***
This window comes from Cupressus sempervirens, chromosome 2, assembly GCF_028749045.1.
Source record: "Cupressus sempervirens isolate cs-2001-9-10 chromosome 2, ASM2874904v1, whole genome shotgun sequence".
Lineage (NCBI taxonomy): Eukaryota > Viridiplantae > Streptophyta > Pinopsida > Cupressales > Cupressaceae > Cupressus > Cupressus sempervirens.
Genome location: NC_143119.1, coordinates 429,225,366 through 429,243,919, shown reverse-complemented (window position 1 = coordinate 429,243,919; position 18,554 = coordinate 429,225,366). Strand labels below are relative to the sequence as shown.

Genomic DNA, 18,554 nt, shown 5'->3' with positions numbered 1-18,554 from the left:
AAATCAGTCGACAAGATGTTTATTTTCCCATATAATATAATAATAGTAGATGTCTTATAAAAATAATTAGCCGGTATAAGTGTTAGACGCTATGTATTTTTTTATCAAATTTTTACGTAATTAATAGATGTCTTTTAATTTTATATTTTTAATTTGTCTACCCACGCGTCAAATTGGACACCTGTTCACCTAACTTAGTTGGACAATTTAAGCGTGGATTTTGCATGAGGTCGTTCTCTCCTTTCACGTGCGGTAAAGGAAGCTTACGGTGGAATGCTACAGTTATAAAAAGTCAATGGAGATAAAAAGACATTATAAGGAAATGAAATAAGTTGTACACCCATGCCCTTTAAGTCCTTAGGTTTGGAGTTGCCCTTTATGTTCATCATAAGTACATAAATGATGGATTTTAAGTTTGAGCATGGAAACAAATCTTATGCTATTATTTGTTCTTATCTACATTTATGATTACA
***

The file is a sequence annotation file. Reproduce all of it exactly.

This window comes from Cupressus sempervirens, chromosome 2, assembly GCF_028749045.1.
Source record: "Cupressus sempervirens isolate cs-2001-9-10 chromosome 2, ASM2874904v1, whole genome shotgun sequence".
Lineage (NCBI taxonomy): Eukaryota > Viridiplantae > Streptophyta > Pinopsida > Cupressales > Cupressaceae > Cupressus > Cupressus sempervirens.
Genome location: NC_143119.1, coordinates 429,225,366 through 429,243,919, shown reverse-complemented (window position 1 = coordinate 429,243,919; position 18,554 = coordinate 429,225,366). Strand labels below are relative to the sequence as shown.

Genomic DNA, 18,554 nt, shown 5'->3' with positions numbered 1-18,554 from the left:
AAATCAGTCGACAAGATGTTTATTTTCCCATATAATATAATAATAGTAGATGTCTTATAAAAATAATTAGCCGGTATAAGTGTTAGACGCTATGTATTTTTTTATCAAATTTTTACGTAATTAATAGATGTCTTTTAATTTTATATTTTTAATTTGTCTACCCACGCGTCAAATTGGACACCTGTTCACCTAACTTAGTTGGACAATTTAAGCGTGGATTTTGCATGAGGTCGTTCTCTCCTTTCACGTGCGGTAAAGGAAGCTTACGGTGGAATGCTACAGTTATAAAAAGTCAATGGAGATAAAAAGACATTATAAGGAAATGAAATAAGTTGTACACCCATGCCCTTTAAGTCCTTAGGTTTGGAGTTGCCCTTTATGTTCATCATAAGTACATAAATGATGGATTTTAAGTTTGAGCATGGAAACAAATCTTATGCTATTATTTGTTCTTATCTACATTTATGATTACA